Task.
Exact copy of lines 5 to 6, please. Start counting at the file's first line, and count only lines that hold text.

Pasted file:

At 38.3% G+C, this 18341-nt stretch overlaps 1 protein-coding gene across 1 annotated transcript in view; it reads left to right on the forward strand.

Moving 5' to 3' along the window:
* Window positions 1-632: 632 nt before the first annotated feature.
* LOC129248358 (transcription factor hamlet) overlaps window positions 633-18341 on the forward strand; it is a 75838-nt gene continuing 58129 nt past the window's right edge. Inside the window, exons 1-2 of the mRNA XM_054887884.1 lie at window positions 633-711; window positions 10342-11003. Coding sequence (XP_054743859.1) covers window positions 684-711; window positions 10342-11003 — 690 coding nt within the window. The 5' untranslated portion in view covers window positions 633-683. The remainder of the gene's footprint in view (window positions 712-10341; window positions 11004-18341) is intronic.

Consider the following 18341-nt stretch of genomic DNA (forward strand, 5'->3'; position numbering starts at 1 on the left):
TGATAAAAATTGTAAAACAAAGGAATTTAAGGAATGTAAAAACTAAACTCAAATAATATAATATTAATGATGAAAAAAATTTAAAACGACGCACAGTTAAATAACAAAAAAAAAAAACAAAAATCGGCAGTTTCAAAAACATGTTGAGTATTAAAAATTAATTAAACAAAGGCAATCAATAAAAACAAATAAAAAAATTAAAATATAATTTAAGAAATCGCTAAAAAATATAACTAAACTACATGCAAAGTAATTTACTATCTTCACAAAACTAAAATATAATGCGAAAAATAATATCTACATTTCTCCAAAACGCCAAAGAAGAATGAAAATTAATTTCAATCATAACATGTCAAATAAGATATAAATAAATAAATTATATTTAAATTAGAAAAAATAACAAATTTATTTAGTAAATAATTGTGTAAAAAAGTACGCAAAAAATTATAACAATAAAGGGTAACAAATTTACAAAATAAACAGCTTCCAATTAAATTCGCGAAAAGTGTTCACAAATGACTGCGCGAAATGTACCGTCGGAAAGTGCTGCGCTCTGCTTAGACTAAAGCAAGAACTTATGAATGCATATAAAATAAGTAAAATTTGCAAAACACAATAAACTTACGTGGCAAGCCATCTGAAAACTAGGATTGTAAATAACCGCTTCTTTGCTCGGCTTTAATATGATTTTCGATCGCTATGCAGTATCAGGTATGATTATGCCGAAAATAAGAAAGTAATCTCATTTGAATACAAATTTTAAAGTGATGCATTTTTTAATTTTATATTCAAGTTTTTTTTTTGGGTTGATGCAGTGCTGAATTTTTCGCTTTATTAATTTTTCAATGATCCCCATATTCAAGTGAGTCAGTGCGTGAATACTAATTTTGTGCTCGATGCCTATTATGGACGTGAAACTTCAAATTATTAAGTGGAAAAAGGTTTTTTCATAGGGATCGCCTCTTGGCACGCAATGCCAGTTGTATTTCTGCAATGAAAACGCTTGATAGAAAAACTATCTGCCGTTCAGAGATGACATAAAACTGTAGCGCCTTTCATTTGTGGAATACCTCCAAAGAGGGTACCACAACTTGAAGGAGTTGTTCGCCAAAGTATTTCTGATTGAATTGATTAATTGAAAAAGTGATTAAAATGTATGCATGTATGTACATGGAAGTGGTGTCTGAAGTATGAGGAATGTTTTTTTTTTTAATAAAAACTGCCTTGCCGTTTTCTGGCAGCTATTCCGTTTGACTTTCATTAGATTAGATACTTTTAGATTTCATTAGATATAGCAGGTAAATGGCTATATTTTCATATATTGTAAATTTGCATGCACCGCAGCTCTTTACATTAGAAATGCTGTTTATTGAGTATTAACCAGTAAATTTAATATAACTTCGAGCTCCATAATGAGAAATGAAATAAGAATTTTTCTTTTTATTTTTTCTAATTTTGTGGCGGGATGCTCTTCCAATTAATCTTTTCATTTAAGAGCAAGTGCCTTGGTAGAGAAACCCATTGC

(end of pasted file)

Consider the following 18341-nt stretch of genomic DNA (forward strand, 5'->3'; position numbering starts at 1 on the left):
TGATAAAAATTGTAAAACAAAGGAATTTAAGGAATGTAAAAACTAAACTCAAATAATATAATATTAATGATGAAAAAAATTTAAAACGACGCACAGTTAAATAACAAAAAAAAAAAACAAAAATCGGCAGTTTCAAAAACATGTTGAGTATTAAAAATTAATTAAACAAAGGCAATCAATAAAAACAAATAAAAAAATTAAAATATAATTTAAGAAATCGCTAAAAAATATAACTAAACTACATGCAAAGTAATTTACTATCTTCACAAAACTAAAATATAATGCGAAAAATAATATCTACATTTCTCCAAAACGCCAAAGAAGAATGAAAATTAATTTCAATCATAACATGTCAAATAAGATATAAATAAATAAATTATATTTAAATTAGAAAAAATAACAAATTTATTTAGTAAATAATTGTGTAAAAAAGTACGCAAAAAATTATAACAATAAAGGGTAACAAATTTACAAAATAAACAGCTTCCAATTAAATTCGCGAAAAGTGTTCACAAATGACTGCGCGAAATGTACCGTCGGAAAGTGCTGCGCTCTGCTTAGACTAAAGCAAGAACTTATGAATGCATATAAAATAAGTAAAATTTGCAAAACACAATAAACTTACGTGGCAAGCCATCTGAAAACTAGGATTGTAAATAACCGCTTCTTTGCTCGGCTTTAATATGATTTTCGATCGCTATGCAGTATCAGGTATGATTATGCCGAAAATAAGAAAGTAATCTCATTTGAATACAAATTTTAAAGTGATGCATTTTTTAATTTTATATTCAAGTTTTTTTTTTGGGTTGATGCAGTGCTGAATTTTTCGCTTTATTAATTTTTCAATGATCCCCATATTCAAGTGAGTCAGTGCGTGAATACTAATTTTGTGCTCGATGCCTATTATGGACGTGAAACTTCAAATTATTAAGTGGAAAAAGGTTTTTTCATAGGGATCGCCTCTTGGCACGCAATGCCAGTTGTATTTCTGCAATGAAAACGCTTGATAGAAAAACTATCTGCCGTTCAGAGATGACATAAAACTGTAGCGCCTTTCATTTGTGGAATACCTCCAAAGAGGGTACCACAACTTGAAGGAGTTGTTCGCCAAAGTATTTCTGATTGAATTGATTAATTGAAAAAGTGATTAAAATGTATGCATGTATGTACATGGAAGTGGTGTCTGAAGTATGAGGAATGTTTTTTTTTTTAATAAAAACTGCCTTGCCGTTTTCTGGCAGCTATTCCGTTTGACTTTCATTAGATTAGATACTTTTAGATTTCATTAGATATAGCAGGTAAATGGCTATATTTTCATATATTGTAAATTTGCATGCACCGCAGCTCTTTACATTAGAAATGCTGTTTATTGAGTATTAACCAGTAAATTTAATATAACTTCGAGCTCCATAATGAGAAATGAAATAAGAATTTTTCTTTTTATTTTTTCTAATTTTGTGGCGGGATGCTCTTCCAATTAATCTTTTCATTTAAGAGCAAGTGCCTTGGTAGAGAAACCCATTGC